‘Forever chemicals’ need to be addressed
Michigan Attorney General Dana Nessel has sent a letter to Congressional leadership calling on Congressional committee leaders to protect service members, defense communities and the general public from PFAS, — or per- and polyfluoroalkyl substances — contamination associated with defense installations when they finalize the National Defense Authorization Act.
Nessel urged the leaders to include protective provisions already passed by the House of Representatives in the final version of the fiscal year 2021 National Defense Authorization Act.
Nessel was joined by a coalition of 19 other attorneys general in the effort.
PFAS contamination in groundwater and surface water has been identified at dozens of sites in Michigan, including near military installations such as K.I. Sawyer, a former Air Force base.
The situation bears watching. Exposure to PFAS has been shown to correlate with adverse health effects including developmental defects, kidney cancer, liver damage and impacts on the thyroid and immune system, Nessel said.
Nessel has filed lawsuits against manufacturers of PFAS and PFAS-containing products to hold those companies accountable for the injuries and damages from which they profited.
“I am fighting here in Michigan to get toxic PFAS out of our drinking water and our natural resources, and the other attorneys general who signed this comment letter are fighting the same battle in their own jurisdictions,” Nessel said in a statement.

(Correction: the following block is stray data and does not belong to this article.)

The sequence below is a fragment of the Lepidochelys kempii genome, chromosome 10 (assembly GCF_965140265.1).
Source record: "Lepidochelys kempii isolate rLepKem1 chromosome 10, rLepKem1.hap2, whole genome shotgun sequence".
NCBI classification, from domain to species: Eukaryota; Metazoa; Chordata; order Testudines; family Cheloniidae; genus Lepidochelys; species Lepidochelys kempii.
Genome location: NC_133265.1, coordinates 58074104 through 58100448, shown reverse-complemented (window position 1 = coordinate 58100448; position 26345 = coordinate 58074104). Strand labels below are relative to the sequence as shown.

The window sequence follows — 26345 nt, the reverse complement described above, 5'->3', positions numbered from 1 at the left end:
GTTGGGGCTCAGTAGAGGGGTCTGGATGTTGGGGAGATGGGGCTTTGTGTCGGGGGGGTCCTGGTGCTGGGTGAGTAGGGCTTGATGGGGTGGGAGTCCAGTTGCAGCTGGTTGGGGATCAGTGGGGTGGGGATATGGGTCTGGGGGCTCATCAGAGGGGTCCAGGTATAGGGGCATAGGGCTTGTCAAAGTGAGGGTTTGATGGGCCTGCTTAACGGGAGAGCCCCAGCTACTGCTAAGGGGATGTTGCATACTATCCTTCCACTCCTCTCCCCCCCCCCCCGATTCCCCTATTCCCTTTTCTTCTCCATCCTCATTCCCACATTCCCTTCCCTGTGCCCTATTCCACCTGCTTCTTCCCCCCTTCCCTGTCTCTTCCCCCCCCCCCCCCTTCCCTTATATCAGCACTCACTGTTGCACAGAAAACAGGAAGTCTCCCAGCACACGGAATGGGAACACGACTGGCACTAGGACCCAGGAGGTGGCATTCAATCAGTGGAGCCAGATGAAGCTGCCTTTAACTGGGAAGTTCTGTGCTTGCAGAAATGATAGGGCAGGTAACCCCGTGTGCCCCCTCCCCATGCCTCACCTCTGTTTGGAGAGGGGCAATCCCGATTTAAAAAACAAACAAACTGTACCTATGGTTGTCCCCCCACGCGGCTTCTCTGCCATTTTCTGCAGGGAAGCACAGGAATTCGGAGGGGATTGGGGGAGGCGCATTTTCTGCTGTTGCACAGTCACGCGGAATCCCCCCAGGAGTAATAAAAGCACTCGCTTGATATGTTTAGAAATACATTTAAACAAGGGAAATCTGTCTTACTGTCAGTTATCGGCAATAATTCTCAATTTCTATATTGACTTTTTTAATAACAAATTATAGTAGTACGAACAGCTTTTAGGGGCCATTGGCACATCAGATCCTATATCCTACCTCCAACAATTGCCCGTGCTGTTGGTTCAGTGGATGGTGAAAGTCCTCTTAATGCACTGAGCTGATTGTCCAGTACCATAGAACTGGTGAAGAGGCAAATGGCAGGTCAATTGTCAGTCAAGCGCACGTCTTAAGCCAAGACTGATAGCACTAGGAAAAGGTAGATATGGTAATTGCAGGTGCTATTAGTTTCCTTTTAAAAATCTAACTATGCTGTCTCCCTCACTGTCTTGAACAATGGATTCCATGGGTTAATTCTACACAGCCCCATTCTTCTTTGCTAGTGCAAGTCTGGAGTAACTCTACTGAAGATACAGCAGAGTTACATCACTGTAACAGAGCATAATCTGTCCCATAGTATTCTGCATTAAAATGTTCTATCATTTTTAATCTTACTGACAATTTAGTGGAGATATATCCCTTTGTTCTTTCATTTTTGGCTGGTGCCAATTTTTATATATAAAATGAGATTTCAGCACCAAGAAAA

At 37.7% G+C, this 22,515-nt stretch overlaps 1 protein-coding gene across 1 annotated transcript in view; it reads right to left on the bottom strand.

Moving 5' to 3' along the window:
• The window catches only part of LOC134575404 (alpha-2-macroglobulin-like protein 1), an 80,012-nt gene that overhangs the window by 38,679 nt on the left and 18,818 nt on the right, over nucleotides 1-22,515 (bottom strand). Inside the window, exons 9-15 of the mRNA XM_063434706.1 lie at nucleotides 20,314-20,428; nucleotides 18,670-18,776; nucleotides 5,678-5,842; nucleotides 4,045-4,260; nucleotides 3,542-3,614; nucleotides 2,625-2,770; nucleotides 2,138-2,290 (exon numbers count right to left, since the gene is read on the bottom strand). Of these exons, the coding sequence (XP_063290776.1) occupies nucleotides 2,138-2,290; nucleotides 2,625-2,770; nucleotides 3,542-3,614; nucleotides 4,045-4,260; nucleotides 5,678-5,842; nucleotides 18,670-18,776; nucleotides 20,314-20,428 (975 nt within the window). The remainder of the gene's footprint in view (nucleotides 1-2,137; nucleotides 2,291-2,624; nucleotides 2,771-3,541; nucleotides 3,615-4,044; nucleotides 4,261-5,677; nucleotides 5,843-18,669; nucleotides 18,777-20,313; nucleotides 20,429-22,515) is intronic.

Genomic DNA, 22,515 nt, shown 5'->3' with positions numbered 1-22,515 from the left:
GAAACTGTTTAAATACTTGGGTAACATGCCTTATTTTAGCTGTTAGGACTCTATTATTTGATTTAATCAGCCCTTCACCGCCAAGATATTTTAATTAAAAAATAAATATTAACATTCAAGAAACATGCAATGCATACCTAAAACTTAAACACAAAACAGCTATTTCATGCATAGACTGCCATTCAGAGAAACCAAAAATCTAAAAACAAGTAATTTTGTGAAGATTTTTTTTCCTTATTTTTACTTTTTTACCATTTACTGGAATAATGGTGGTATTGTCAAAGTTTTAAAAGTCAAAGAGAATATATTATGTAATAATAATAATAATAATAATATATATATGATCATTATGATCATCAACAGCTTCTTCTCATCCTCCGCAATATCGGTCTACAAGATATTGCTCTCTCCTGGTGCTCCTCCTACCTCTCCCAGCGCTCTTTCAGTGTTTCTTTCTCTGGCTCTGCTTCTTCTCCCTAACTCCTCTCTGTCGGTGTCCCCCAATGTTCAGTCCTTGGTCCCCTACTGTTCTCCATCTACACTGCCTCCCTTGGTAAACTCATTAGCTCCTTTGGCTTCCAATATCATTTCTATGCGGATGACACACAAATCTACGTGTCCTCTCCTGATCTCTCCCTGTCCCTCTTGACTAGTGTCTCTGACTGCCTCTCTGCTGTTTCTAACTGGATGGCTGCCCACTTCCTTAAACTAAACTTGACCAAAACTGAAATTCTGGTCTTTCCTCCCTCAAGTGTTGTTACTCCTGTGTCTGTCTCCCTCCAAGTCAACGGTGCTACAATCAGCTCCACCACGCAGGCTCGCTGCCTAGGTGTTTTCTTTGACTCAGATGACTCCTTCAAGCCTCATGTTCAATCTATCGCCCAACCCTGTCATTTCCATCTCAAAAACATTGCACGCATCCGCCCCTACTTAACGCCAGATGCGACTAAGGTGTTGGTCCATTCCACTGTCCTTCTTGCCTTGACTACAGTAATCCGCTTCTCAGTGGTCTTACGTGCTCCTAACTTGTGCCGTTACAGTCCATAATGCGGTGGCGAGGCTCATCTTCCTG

PFAS chemicals are used in a variety of consumer products including nonstick cookware; waterproofing treatments for fabrics, carpeting and upholstery; food packaging; and firefighting foam, according to the Nessel’s office.
She stressed that PFAS does not break down easily in the environment, which is why they are called “forever chemicals.”
Nessel said that when the U.S. House of Representatives finalized its version of the NDAA, it included the following protective provisions that the coalition calls on Congressional leadership to include in the final version:
– Require the Department of Defense to abide by state standards when removing or remediating PFAS when those state standards are more stringent than federal standards, and regardless of whether a cooperative agreement is in place;
– Provide additional funding and authorization for PFAS cleanup and research into development of safe PFAS disposal mechanisms and alternatives to PFAS-laden firefighting aqueous film-forming foam;
– Require the Department of Defense to provide PFAS blood testing for all interested service members;
– Limit what PFAS-containing products the Department of Defense can procure; and
– Require the Department of Defense to engage in meaningful stakeholder communication, including promptly publishing results of drinking, surface or groundwater PFAS testing.
As with many complicated scenarios, transparency is crucial. People want to know about measures being taken to remedy contamination.
A strong NDAA is an important step, and we hope Congress takes a strong stance on PFAS in the military budget.
— The Mining Journal